“I don’t know how much different that is to what Tyler did. Well, Tyler was so sweet, he wouldn’t hurt anybody else. You mean like his family, like his brothers, like his mom who can’t sleep? He’s sick.”
After months with no possible answers for Tyler’s illness other than the diagnosis of CTE, a new occupant of Tyler’s Pullman apartment found his phone hidden in a vent. The Hilinskis tried every password they could think of before convincing a company to help them unlock it.
What was found only prompted more questions.
In the hours before he died, Tyler deleted Mark and Kym’s contacts, as if he didn’t want the temptation of asking to be saved.
They found no suicide note, or explanation, or keyword search that offered a clue, only the numbers of the six-digit password that Tyler had set, which phonetically spelled:
Before they leave for Hawaii, Kym has four packages and eight cards to mail to people who have donated to Hilinski’s Hope, which has raised about $400,000.
The donations come from all over the globe, usually in $3, $33, $333 increments, a nod to the family’s favorite number. She addresses and writes the notes by hand.
The days can feel so long, there’s no reason to rush through it. Kym stays heavily caffeinated with “Monster” tallboys to avoid going to sleep.
“Because if I dream, I go to the closet,” she says.
All she wanted after Tyler died was somebody, or some thing, to blame.
In the spring of 2018, she and Mark were driving through the Southeast with Ryan on what they called their “SEC road trip” when they got a phone call from the Mayo Clinic, where they had sent Tyler’s brain for an autopsy.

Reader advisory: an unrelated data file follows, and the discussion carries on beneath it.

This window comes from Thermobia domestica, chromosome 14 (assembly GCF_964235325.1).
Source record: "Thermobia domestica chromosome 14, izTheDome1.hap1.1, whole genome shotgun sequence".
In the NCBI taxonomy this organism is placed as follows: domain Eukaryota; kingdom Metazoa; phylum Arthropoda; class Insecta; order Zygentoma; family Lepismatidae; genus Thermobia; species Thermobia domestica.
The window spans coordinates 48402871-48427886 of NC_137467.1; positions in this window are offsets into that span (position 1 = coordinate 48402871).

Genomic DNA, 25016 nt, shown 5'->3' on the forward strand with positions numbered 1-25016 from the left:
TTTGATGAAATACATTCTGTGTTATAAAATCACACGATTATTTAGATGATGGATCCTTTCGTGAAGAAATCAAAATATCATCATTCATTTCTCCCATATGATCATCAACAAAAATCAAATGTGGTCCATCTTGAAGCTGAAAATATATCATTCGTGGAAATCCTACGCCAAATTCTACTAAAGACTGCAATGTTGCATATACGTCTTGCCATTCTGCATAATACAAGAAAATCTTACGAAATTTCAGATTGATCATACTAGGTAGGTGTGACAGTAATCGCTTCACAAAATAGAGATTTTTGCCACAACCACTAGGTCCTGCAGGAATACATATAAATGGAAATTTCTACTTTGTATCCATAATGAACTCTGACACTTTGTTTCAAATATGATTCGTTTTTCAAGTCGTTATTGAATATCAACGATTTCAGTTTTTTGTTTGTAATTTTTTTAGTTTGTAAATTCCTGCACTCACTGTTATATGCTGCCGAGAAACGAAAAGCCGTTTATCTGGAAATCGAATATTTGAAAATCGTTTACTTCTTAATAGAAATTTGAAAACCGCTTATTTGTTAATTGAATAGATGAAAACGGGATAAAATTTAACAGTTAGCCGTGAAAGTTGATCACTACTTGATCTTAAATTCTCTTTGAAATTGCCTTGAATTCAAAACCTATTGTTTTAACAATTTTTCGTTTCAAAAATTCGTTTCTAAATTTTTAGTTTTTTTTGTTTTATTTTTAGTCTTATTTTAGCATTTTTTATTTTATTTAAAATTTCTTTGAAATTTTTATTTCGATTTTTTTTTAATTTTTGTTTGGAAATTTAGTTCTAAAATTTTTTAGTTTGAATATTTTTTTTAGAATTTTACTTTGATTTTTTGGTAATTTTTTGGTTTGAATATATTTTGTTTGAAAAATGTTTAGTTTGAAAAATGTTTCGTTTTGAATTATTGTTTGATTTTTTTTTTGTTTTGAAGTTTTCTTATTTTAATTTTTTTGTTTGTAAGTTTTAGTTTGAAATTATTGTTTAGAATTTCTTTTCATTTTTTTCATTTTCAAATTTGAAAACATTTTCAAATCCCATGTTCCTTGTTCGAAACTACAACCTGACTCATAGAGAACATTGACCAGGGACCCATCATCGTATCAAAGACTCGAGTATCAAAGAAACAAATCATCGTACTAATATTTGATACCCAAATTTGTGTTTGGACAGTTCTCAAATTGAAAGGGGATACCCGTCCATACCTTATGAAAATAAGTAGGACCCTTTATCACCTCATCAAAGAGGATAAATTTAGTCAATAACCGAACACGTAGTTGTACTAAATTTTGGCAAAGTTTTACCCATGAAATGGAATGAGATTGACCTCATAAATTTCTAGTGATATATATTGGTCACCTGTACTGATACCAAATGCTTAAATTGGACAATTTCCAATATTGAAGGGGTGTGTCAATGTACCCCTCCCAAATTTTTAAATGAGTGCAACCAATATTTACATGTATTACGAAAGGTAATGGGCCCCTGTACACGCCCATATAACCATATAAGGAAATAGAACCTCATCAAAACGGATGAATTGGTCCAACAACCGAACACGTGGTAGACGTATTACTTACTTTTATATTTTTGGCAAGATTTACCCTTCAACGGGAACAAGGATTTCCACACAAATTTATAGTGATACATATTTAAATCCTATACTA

The doctor told them that Tyler had CTE, a degenerative brain disease that has been linked to the repetitive hits sustained by playing football. Tyler was 21 but his brain looked like that of a much older man.
Kym thought back to her younger days as a football mom. She always had wished the boys could be covered in bubble wrap.
We made a pact when we were younger. It was, ‘Hey, if I don’t make it to the NFL, you’re going to make it to the NFL,’ and vice versa. I’m just trying to carry on that dream for Tyler.
“Tyler would go from linebacker to quarterback,” she says. “I remember one time having to jump out of the stands and going down to the coach and saying, ‘Listen, you gotta let my son rest.’ But Tyler was a gamer. He wanted to help the team win.”
Did football take her son? Kym wanted to jump to that conclusion. But then there was her youngest, 17-year-old Ryan, excited to visit these SEC schools who were all offering a scholarship.
Even if Mark and Kym were willing to consider asking him to quit the sport, Ryan would not have listened. Tyler’s death only made him more resolute that he was going to be a successful quarterback.
“We made a pact when we were younger,” Ryan says. “It was, ‘Hey, if I don’t make it to the NFL, you’re going to make it to the NFL,’ and vice versa. I’m just trying to carry on that dream for Tyler.”